Event on 23 Nov as part of Book Week Scotland


Heather McDaid is a freelance writer and publishing person in Scotland. She runs her own independent magazine and book publisher 404 Ink, ran the Saltire Society’s virtual literary festival #ScotLitFest in 2016, and works across a number of areas in the book world, as well as writing about music for anyone who will let her.

Every November, Scotland gets a little bookier than usual thanks to Book Week Scotland, but for this year, it also got a little dangerous. Bringing together a group of brilliant women to discuss their lives as women in public, the working world and literature sector, it was an evening set to learn and inspire.

Chaired by Head of Literature at Creative Scotland Jenny Niven, attendees were led through an enthralling discussion with YWCA Scotland writer-in-residence Nadine Aisha, author and journalist Chitra Ramaswamy and writer Karen Campbell.

“I know my power. I own my power.”

The obvious place to start, as it’s part of the Dangerous Women Project: what exactly is a dangerous woman? “I first blanched about the term,” admits Chitra. “I’m not often into reclaiming terms.” But then she thought more about it – there’s an aspect of danger, excitement, a thrill – it can mean edgy, other, subversive.

“For me a dangerous woman is a woman who has a voice and uses it to speak her truth,” she concludes, adding, “I feel privileged to be one.” As a woman of colour, a writer, a journalist – she’s always felt she occupies a tiny space, but refused to be hemmed in. In her book Expecting, she writes about her pregnancy and in turn discovered that it, too, is a somewhat dangerous topic. She doesn’t know why people feel odd about pregnancy – given the fact that everyone has, at some point, been born – but she wanted to tackle it in a way that doesn’t police or silence, or overmedicalise, which hasn’t really been done before.

But back to being dangerous. “I was a bit ambivalent as well,” notes Karen, who’s authored six books in the last few years. “Who defines what dangerous is? It seems to be a woman who opens her mouth. Having an opinion you want to express seems to ignite a real fury.” In her 20s she almost felt like feminism was done, never mind considering it could go backwards. She joined the police – got equal pay for equal work, had no restriction other than a skirt. “I literally felt the world was mine for the taking. I worry for my daughters in their 20s that that’s not the case for them.” She sees younger women shy away from the term feminism, and wonders why.

“I’m gladly a dangerous woman,” beams Nadine, who fully embraces it. “What makes me a dangerous woman is that I’m saying something, a lot of things, that people don’t want to hear. In order to change and challenge something you’ve got to call it where it is.” She too questions why feminism is often seen as a bad thing – it shows how far we have yet to go. Is it being uncomfortable having to challenge the status quo? Nadine speaks out and won’t be held back. “I know my power, I own my power.”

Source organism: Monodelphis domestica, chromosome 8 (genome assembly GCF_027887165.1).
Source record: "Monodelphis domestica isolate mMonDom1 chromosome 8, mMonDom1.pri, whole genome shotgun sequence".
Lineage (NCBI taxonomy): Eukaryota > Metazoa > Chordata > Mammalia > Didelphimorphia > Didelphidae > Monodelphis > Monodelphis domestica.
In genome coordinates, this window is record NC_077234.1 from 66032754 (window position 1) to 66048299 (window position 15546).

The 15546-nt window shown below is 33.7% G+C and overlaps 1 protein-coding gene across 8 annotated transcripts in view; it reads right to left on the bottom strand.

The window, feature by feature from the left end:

They’re unsure of agreeing that feminism is receding, rather it’s evolving. The conversation is always changing, the lessons shifting. We’re facing challenges routed in the same old misogyny, but in different forms – online abuse being a key example.

“My life isn’t an experiment.”

Each panellist has a different route through their career, with their own stand out moments on the topic. Chitra had some stark moments as a journalist where she’d see clear divides: white men on news desks and women on features, for example. An editor once asked her to go out, do normal things and report if she experienced racism, to which she said, “My life isn’t an experiment.”

Karen’s had two very different careers. In the police, she found the power of a uniform trumped her gender, which was very liberating. But, she said, “you start to become a person you don’t want to be – it’s the nature of the police that you start to act the part.” When asked to present a video from the Metropolitan Police on assaults, the focus was on women restricting themselves – clothes, hair, decisions – to be safe, rather than placing focus on the attackers. Karen spoke out, and that’s one of the key points: doing that gives other women the tools and knowledge. It’s okay to not be silent about these things. As a writer, however, working life is very solitary so the experiences differ like night and day.

Nadine was quite young when she started out, wanting to educate and work on stopping violence against women. She quotes Buffy the Vampire Slayer – “The mission is what matters.” – and Nadine, too, worked her way up and made a great impact in a short time. She aims to make other women comfortable to speak out and gain a similar confidence, through supporting them and making save spaces for more Muslim women and women of colour.